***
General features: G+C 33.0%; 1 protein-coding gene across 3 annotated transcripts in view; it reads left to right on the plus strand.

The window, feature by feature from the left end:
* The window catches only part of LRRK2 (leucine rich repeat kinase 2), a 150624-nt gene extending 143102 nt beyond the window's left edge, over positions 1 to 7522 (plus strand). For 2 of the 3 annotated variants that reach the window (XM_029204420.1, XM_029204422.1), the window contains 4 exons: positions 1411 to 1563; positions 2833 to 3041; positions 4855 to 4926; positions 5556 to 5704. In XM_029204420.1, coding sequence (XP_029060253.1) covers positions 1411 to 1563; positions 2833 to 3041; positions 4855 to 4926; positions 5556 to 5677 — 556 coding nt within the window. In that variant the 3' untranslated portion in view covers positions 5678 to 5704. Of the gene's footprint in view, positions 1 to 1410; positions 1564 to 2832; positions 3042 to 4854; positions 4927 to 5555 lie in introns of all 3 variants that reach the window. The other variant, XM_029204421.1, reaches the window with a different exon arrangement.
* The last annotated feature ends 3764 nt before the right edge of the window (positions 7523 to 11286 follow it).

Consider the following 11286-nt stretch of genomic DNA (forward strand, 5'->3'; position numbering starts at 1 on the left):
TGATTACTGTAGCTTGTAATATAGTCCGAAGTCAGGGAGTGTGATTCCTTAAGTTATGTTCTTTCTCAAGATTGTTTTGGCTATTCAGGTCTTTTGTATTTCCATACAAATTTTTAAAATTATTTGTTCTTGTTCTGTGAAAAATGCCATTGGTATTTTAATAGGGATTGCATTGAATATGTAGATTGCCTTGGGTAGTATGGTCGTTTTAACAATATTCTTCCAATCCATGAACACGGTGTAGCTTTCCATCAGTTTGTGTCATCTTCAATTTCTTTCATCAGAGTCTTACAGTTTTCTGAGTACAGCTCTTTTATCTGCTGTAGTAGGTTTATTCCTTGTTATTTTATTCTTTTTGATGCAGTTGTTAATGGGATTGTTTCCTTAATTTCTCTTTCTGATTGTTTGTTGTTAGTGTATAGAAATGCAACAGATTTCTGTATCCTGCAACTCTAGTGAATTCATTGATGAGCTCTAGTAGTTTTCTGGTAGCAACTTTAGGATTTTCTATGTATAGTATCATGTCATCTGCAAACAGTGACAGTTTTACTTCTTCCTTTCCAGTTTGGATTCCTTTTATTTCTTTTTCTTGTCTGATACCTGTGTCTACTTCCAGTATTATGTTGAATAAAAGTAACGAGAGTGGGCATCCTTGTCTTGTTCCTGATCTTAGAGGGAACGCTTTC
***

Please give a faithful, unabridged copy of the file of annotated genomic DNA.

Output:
General features: G+C 33.0%; 1 protein-coding gene across 3 annotated transcripts in view; it reads left to right on the plus strand.

The window, feature by feature from the left end:
* The window catches only part of LRRK2 (leucine rich repeat kinase 2), a 150624-nt gene extending 143102 nt beyond the window's left edge, over positions 1 to 7522 (plus strand). For 2 of the 3 annotated variants that reach the window (XM_029204420.1, XM_029204422.1), the window contains 4 exons: positions 1411 to 1563; positions 2833 to 3041; positions 4855 to 4926; positions 5556 to 5704. In XM_029204420.1, coding sequence (XP_029060253.1) covers positions 1411 to 1563; positions 2833 to 3041; positions 4855 to 4926; positions 5556 to 5677 — 556 coding nt within the window. In that variant the 3' untranslated portion in view covers positions 5678 to 5704. Of the gene's footprint in view, positions 1 to 1410; positions 1564 to 2832; positions 3042 to 4854; positions 4927 to 5555 lie in introns of all 3 variants that reach the window. The other variant, XM_029204421.1, reaches the window with a different exon arrangement.
* The last annotated feature ends 3764 nt before the right edge of the window (positions 7523 to 11286 follow it).

Consider the following 11286-nt stretch of genomic DNA (forward strand, 5'->3'; position numbering starts at 1 on the left):
TGATTACTGTAGCTTGTAATATAGTCCGAAGTCAGGGAGTGTGATTCCTTAAGTTATGTTCTTTCTCAAGATTGTTTTGGCTATTCAGGTCTTTTGTATTTCCATACAAATTTTTAAAATTATTTGTTCTTGTTCTGTGAAAAATGCCATTGGTATTTTAATAGGGATTGCATTGAATATGTAGATTGCCTTGGGTAGTATGGTCGTTTTAACAATATTCTTCCAATCCATGAACACGGTGTAGCTTTCCATCAGTTTGTGTCATCTTCAATTTCTTTCATCAGAGTCTTACAGTTTTCTGAGTACAGCTCTTTTATCTGCTGTAGTAGGTTTATTCCTTGTTATTTTATTCTTTTTGATGCAGTTGTTAATGGGATTGTTTCCTTAATTTCTCTTTCTGATTGTTTGTTGTTAGTGTATAGAAATGCAACAGATTTCTGTATCCTGCAACTCTAGTGAATTCATTGATGAGCTCTAGTAGTTTTCTGGTAGCAACTTTAGGATTTTCTATGTATAGTATCATGTCATCTGCAAACAGTGACAGTTTTACTTCTTCCTTTCCAGTTTGGATTCCTTTTATTTCTTTTTCTTGTCTGATACCTGTGTCTACTTCCAGTATTATGTTGAATAAAAGTAACGAGAGTGGGCATCCTTGTCTTGTTCCTGATCTTAGAGGGAACGCTTTC